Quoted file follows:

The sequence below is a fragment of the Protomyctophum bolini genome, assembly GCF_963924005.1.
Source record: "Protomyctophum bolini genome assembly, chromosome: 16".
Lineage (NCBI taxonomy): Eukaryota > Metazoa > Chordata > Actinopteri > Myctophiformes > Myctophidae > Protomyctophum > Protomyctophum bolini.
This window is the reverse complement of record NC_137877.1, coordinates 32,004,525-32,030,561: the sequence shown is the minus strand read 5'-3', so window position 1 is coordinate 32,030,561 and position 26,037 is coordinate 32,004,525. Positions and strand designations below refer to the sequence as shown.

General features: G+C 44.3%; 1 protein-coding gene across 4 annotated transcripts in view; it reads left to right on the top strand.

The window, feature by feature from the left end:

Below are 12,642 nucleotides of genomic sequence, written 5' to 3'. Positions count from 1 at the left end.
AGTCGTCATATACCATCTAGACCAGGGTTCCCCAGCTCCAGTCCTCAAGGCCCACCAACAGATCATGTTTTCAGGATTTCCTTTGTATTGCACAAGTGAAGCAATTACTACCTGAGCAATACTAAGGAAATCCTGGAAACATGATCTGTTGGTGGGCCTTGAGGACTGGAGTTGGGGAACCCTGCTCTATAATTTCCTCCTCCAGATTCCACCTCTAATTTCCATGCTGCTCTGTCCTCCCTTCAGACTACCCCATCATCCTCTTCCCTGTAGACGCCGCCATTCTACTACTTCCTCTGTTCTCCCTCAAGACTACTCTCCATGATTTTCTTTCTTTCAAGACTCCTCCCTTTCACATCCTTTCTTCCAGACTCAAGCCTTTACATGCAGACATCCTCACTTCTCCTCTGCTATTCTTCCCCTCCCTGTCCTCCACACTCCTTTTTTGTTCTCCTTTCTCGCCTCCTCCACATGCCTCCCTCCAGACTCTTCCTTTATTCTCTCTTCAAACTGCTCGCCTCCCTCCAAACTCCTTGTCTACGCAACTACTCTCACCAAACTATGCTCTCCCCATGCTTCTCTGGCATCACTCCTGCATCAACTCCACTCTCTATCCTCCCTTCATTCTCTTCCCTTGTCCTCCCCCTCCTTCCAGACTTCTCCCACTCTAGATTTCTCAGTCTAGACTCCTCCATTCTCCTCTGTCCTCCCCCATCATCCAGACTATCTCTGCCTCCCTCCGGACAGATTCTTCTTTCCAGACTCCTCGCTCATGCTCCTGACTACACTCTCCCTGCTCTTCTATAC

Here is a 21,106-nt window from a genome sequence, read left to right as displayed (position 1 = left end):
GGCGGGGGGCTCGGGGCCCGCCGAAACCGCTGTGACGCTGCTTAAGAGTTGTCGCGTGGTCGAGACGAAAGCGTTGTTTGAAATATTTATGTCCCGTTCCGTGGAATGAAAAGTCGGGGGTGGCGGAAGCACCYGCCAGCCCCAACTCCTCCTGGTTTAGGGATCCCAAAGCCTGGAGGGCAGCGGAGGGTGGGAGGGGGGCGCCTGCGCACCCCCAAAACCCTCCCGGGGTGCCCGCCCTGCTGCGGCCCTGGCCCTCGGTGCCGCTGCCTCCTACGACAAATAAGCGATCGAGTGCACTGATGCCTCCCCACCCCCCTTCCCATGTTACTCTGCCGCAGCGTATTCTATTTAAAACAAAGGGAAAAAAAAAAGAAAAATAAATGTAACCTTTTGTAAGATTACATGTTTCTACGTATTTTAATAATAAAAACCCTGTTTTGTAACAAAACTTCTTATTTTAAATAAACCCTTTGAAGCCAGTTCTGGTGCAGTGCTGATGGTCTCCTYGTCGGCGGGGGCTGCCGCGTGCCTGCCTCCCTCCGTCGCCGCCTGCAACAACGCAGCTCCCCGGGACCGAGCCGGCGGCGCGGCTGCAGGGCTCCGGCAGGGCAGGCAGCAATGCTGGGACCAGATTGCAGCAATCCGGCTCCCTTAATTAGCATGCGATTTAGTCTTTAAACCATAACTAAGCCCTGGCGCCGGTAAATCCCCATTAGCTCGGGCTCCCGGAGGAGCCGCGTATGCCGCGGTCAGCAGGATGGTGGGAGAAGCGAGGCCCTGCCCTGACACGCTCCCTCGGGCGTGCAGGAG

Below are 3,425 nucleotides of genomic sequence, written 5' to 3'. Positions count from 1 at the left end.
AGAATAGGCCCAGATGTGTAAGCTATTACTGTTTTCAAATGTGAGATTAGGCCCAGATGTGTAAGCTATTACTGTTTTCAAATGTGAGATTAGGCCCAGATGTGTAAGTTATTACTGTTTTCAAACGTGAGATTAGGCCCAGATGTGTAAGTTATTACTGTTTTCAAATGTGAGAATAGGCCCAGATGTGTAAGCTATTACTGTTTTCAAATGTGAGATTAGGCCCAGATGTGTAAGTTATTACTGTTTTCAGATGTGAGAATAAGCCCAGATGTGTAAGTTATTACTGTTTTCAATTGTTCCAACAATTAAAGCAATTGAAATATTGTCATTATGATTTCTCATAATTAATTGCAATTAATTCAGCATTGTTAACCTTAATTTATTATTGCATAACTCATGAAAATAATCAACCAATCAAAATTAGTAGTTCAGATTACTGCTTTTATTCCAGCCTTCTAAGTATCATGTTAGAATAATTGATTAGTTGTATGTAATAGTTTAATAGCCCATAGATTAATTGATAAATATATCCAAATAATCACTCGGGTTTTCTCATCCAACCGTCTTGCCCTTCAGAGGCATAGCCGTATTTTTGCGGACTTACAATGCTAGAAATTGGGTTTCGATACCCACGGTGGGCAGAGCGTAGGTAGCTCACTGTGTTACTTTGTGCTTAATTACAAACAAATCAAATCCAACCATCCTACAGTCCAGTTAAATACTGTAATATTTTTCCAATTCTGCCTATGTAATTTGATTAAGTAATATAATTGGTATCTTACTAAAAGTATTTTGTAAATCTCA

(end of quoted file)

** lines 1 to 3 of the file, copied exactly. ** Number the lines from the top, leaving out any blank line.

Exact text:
The sequence below is a fragment of the Protomyctophum bolini genome, assembly GCF_963924005.1.
Source record: "Protomyctophum bolini genome assembly, chromosome: 16".
Lineage (NCBI taxonomy): Eukaryota > Metazoa > Chordata > Actinopteri > Myctophiformes > Myctophidae > Protomyctophum > Protomyctophum bolini.